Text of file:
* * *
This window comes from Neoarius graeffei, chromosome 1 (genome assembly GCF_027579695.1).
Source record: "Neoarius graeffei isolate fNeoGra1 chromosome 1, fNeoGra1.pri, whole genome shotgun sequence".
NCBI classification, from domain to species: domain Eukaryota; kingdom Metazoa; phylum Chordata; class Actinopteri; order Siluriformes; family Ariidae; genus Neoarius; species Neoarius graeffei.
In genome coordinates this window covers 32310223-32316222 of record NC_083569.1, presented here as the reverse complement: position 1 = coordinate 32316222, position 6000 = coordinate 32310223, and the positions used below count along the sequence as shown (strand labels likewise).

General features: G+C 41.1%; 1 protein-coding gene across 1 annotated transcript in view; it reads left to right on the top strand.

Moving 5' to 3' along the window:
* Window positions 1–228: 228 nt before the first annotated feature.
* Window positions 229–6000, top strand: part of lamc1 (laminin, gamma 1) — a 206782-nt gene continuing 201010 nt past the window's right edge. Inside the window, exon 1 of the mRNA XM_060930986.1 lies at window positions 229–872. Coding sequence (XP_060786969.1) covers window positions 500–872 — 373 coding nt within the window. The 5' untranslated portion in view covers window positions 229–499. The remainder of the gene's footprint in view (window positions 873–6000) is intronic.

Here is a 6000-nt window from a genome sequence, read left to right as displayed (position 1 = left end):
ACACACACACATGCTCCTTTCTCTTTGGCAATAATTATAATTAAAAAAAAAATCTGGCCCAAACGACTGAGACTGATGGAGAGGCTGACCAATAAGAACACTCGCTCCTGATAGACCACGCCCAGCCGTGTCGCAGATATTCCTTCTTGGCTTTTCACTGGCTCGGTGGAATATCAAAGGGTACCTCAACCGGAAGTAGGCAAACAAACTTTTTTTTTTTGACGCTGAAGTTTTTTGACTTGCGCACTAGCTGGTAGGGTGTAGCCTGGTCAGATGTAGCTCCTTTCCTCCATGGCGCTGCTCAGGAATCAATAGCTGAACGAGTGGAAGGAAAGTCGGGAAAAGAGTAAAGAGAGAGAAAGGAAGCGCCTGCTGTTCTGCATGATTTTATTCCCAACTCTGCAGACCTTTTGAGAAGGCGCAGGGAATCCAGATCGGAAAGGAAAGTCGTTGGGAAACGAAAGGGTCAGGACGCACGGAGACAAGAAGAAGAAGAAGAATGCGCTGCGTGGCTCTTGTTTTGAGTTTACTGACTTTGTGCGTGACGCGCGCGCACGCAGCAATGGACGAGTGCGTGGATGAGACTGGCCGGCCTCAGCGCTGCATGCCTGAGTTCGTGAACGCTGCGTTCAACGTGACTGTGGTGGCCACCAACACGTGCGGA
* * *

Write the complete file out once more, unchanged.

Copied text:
This window comes from Neoarius graeffei, chromosome 1 (genome assembly GCF_027579695.1).
Source record: "Neoarius graeffei isolate fNeoGra1 chromosome 1, fNeoGra1.pri, whole genome shotgun sequence".
NCBI classification, from domain to species: domain Eukaryota; kingdom Metazoa; phylum Chordata; class Actinopteri; order Siluriformes; family Ariidae; genus Neoarius; species Neoarius graeffei.
In genome coordinates this window covers 32310223-32316222 of record NC_083569.1, presented here as the reverse complement: position 1 = coordinate 32316222, position 6000 = coordinate 32310223, and the positions used below count along the sequence as shown (strand labels likewise).

General features: G+C 41.1%; 1 protein-coding gene across 1 annotated transcript in view; it reads left to right on the top strand.

Moving 5' to 3' along the window:
* Window positions 1–228: 228 nt before the first annotated feature.
* Window positions 229–6000, top strand: part of lamc1 (laminin, gamma 1) — a 206782-nt gene continuing 201010 nt past the window's right edge. Inside the window, exon 1 of the mRNA XM_060930986.1 lies at window positions 229–872. Coding sequence (XP_060786969.1) covers window positions 500–872 — 373 coding nt within the window. The 5' untranslated portion in view covers window positions 229–499. The remainder of the gene's footprint in view (window positions 873–6000) is intronic.

Here is a 6000-nt window from a genome sequence, read left to right as displayed (position 1 = left end):
ACACACACACATGCTCCTTTCTCTTTGGCAATAATTATAATTAAAAAAAAAATCTGGCCCAAACGACTGAGACTGATGGAGAGGCTGACCAATAAGAACACTCGCTCCTGATAGACCACGCCCAGCCGTGTCGCAGATATTCCTTCTTGGCTTTTCACTGGCTCGGTGGAATATCAAAGGGTACCTCAACCGGAAGTAGGCAAACAAACTTTTTTTTTTTGACGCTGAAGTTTTTTGACTTGCGCACTAGCTGGTAGGGTGTAGCCTGGTCAGATGTAGCTCCTTTCCTCCATGGCGCTGCTCAGGAATCAATAGCTGAACGAGTGGAAGGAAAGTCGGGAAAAGAGTAAAGAGAGAGAAAGGAAGCGCCTGCTGTTCTGCATGATTTTATTCCCAACTCTGCAGACCTTTTGAGAAGGCGCAGGGAATCCAGATCGGAAAGGAAAGTCGTTGGGAAACGAAAGGGTCAGGACGCACGGAGACAAGAAGAAGAAGAAGAATGCGCTGCGTGGCTCTTGTTTTGAGTTTACTGACTTTGTGCGTGACGCGCGCGCACGCAGCAATGGACGAGTGCGTGGATGAGACTGGCCGGCCTCAGCGCTGCATGCCTGAGTTCGTGAACGCTGCGTTCAACGTGACTGTGGTGGCCACCAACACGTGCGGA